Mark Zuckerberg, the founder and CEO of Facebook, was invited a few months ago to explain the Cambridge Analytica scandal in front of the European Parliament.
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For some reason, we had to wait until now to get Mr. Zuckerberg’s answer. Since the scandal broke-out, Mr. Zuckerberg has been relatively busy, true, but to the point of not answering the invitation of an institution representing 500 million people, with easily over half of them using Facebook?
As a reminder, Cambridge Analytica gathered the data of millions of Facebook users and used it to create publicity adapting to each person’s profile. This type of advertisement was used during the Trump campaign, and possibly during the Brexit campaign too. It is unknown whether it affected the outcome or not, but due to the current climate of “fake news” and data privacy, the situation is being taken very seriously by the relevant authorities.
For Mr. Zuckerberg, it is still hard to find a way to excuse him for such a delayed answer. Sure, he had to testify in front of the US Congress, but he also found time to showcase a dating application that will be available, at some point, via Facebook.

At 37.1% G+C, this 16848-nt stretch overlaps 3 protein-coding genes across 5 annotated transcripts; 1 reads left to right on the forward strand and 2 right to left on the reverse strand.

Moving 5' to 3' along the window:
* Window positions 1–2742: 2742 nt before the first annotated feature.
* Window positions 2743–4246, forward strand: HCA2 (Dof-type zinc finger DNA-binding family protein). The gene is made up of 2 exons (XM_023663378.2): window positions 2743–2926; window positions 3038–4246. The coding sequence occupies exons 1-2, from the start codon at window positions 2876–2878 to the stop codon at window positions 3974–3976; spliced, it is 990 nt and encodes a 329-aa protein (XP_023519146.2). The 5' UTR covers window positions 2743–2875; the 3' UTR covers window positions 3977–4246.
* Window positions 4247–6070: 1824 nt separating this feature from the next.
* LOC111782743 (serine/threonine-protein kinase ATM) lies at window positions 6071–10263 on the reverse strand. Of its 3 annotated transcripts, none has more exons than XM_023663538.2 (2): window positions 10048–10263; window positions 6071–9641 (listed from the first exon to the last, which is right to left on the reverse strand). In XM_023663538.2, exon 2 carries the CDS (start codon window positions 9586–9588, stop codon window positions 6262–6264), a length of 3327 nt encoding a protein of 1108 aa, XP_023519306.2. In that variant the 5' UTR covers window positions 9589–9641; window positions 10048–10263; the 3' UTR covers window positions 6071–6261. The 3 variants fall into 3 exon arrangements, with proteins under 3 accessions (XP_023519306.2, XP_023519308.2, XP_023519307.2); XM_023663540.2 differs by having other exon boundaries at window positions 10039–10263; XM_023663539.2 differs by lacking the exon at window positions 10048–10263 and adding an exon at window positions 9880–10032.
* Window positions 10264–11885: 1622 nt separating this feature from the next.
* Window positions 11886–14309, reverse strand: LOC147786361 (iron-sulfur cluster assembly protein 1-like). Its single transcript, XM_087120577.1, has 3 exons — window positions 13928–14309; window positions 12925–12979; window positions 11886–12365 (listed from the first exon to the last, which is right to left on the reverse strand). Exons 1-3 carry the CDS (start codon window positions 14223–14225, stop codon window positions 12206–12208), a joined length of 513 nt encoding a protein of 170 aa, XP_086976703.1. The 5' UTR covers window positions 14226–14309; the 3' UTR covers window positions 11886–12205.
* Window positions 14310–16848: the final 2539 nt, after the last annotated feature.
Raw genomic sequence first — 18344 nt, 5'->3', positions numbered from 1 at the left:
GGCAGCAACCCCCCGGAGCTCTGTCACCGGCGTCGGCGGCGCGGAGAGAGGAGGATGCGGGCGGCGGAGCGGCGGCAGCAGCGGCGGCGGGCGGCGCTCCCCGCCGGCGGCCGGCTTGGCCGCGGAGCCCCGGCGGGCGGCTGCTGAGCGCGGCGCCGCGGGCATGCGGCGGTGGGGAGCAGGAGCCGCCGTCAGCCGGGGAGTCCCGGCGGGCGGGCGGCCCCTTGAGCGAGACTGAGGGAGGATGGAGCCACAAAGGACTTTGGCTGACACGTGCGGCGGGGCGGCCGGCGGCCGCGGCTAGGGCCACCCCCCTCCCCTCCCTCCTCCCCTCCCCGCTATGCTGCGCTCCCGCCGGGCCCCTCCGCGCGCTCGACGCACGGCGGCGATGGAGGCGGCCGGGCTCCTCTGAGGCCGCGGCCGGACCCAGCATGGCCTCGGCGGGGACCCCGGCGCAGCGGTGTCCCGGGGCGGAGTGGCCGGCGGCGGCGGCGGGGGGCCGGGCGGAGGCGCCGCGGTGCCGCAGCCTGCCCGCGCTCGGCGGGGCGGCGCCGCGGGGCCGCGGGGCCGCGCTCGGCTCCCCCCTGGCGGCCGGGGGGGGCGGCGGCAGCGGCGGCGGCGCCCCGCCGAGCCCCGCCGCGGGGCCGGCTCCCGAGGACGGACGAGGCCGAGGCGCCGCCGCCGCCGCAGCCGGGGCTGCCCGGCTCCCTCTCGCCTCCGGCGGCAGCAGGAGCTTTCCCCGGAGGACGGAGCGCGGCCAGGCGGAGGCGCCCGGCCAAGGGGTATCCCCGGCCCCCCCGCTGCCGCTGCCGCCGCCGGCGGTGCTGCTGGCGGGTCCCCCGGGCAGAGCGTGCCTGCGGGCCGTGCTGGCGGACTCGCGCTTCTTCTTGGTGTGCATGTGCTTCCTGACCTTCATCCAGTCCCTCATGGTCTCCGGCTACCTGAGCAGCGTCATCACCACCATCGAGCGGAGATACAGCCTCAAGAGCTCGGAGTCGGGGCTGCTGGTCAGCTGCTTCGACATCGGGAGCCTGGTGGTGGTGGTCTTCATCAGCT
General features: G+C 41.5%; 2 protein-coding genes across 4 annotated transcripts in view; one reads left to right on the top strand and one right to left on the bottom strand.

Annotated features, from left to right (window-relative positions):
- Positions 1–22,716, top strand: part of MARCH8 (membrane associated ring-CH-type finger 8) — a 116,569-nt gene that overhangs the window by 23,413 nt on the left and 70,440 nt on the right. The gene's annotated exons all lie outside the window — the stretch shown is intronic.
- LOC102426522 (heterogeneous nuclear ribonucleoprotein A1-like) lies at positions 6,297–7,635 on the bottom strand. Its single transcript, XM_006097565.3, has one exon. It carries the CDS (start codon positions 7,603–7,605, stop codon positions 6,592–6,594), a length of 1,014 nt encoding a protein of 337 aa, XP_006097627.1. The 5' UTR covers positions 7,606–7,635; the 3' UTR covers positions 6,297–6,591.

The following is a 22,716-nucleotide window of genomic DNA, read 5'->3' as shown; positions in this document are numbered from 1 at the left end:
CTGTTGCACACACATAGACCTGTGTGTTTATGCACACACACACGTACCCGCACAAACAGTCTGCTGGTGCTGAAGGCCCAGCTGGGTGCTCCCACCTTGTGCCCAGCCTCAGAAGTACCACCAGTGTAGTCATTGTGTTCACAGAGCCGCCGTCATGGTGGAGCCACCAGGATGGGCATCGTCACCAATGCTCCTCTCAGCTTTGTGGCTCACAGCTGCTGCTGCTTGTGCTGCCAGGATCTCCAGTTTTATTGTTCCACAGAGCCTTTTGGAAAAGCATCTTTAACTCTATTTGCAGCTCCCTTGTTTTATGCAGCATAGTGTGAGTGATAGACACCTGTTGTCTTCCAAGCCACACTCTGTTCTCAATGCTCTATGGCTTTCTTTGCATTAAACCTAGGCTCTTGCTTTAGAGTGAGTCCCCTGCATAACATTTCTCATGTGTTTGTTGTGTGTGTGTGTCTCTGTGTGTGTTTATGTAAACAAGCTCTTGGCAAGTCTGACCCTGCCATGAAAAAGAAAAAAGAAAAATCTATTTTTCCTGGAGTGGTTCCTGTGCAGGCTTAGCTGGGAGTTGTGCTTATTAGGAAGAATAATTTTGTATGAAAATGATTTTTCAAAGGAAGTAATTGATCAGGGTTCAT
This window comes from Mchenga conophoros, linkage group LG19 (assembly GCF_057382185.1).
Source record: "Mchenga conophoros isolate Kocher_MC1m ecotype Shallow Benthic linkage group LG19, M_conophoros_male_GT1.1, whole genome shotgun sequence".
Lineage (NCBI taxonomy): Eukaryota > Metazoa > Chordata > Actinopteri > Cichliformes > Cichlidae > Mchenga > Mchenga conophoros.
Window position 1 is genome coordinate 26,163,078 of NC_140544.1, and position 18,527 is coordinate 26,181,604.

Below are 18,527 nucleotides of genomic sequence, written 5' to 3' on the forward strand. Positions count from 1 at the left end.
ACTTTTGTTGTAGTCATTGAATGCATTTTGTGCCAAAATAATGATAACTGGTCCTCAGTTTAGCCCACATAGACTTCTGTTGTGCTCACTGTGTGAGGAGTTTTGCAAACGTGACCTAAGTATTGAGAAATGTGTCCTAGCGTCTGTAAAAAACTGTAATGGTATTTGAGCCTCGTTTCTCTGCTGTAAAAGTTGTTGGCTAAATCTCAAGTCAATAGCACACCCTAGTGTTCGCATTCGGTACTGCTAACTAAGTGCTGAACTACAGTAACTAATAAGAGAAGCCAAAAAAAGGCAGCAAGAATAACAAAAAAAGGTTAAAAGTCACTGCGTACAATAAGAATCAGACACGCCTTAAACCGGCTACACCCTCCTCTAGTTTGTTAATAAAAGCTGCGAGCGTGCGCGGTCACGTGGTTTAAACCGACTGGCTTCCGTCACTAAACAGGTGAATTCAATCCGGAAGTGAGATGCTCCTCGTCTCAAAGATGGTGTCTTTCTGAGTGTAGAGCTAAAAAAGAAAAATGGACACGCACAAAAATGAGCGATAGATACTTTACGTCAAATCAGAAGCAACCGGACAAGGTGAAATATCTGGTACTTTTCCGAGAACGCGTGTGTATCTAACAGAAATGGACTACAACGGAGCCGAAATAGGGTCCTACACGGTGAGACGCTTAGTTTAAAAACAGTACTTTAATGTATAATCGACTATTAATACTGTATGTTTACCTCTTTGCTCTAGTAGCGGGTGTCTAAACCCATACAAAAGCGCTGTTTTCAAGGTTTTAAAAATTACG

Though here we are probably straying from the main point of the article and shifting some blame on Mr. Zuckerberg. Sure, this blame is probably deserved, but it’s still beyond the point.
So, back to the main point: Mr. Zuckerberg has accepted coming to explain himself in front of the European Parliament, and this could happen “as soon as possible, hopefully already next week”, using the own words of the EP President, Mr. Tajani.
This meeting will give different political groups present in the European Parliament to ask Mr. Zuckerberg questions regarding the use of data gathered by his services, as well as evaluating whether this data could have had a potential impact on the electoral processes in Europe.
Update: it has surfaced that a majority of political groups in the European Parliament want the meeting between Mr. Zuckerberg and the MEPs to be webstreamed to the public. Originally, the meeting was going to take place in private.
Guy Verhofstadt, President of the ALDE (Alliance of Liberals and Democrats for Europe) has said that five out of the eight political groups, representing a majority of the MEPs, wanted this meeting to be open to the public (with a webstream). A petition has been launched too, and currently has 27K signatures.
As a reminder, the US senate hearing was livestreamed to the public.
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